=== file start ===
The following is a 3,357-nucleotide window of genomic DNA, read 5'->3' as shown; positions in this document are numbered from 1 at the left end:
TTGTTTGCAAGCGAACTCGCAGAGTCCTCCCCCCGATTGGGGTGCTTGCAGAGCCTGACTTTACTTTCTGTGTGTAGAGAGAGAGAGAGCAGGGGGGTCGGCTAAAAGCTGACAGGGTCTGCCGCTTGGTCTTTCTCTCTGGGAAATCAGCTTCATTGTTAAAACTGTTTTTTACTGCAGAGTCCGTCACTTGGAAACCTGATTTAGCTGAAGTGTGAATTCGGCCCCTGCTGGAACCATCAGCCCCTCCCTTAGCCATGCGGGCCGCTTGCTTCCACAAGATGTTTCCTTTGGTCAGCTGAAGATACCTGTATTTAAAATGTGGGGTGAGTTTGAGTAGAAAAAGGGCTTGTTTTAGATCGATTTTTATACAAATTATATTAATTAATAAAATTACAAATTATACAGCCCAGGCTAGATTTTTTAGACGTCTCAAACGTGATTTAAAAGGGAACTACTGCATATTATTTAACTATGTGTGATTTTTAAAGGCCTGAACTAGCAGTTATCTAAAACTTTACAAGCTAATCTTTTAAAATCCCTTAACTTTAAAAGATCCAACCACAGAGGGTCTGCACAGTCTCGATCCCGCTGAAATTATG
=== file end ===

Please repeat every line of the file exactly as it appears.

The following is a 3,357-nucleotide window of genomic DNA, read 5'->3' as shown; positions in this document are numbered from 1 at the left end:
TTGTTTGCAAGCGAACTCGCAGAGTCCTCCCCCCGATTGGGGTGCTTGCAGAGCCTGACTTTACTTTCTGTGTGTAGAGAGAGAGAGAGCAGGGGGGTCGGCTAAAAGCTGACAGGGTCTGCCGCTTGGTCTTTCTCTCTGGGAAATCAGCTTCATTGTTAAAACTGTTTTTTACTGCAGAGTCCGTCACTTGGAAACCTGATTTAGCTGAAGTGTGAATTCGGCCCCTGCTGGAACCATCAGCCCCTCCCTTAGCCATGCGGGCCGCTTGCTTCCACAAGATGTTTCCTTTGGTCAGCTGAAGATACCTGTATTTAAAATGTGGGGTGAGTTTGAGTAGAAAAAGGGCTTGTTTTAGATCGATTTTTATACAAATTATATTAATTAATAAAATTACAAATTATACAGCCCAGGCTAGATTTTTTAGACGTCTCAAACGTGATTTAAAAGGGAACTACTGCATATTATTTAACTATGTGTGATTTTTAAAGGCCTGAACTAGCAGTTATCTAAAACTTTACAAGCTAATCTTTTAAAATCCCTTAACTTTAAAAGATCCAACCACAGAGGGTCTGCACAGTCTCGATCCCGCTGAAATTATG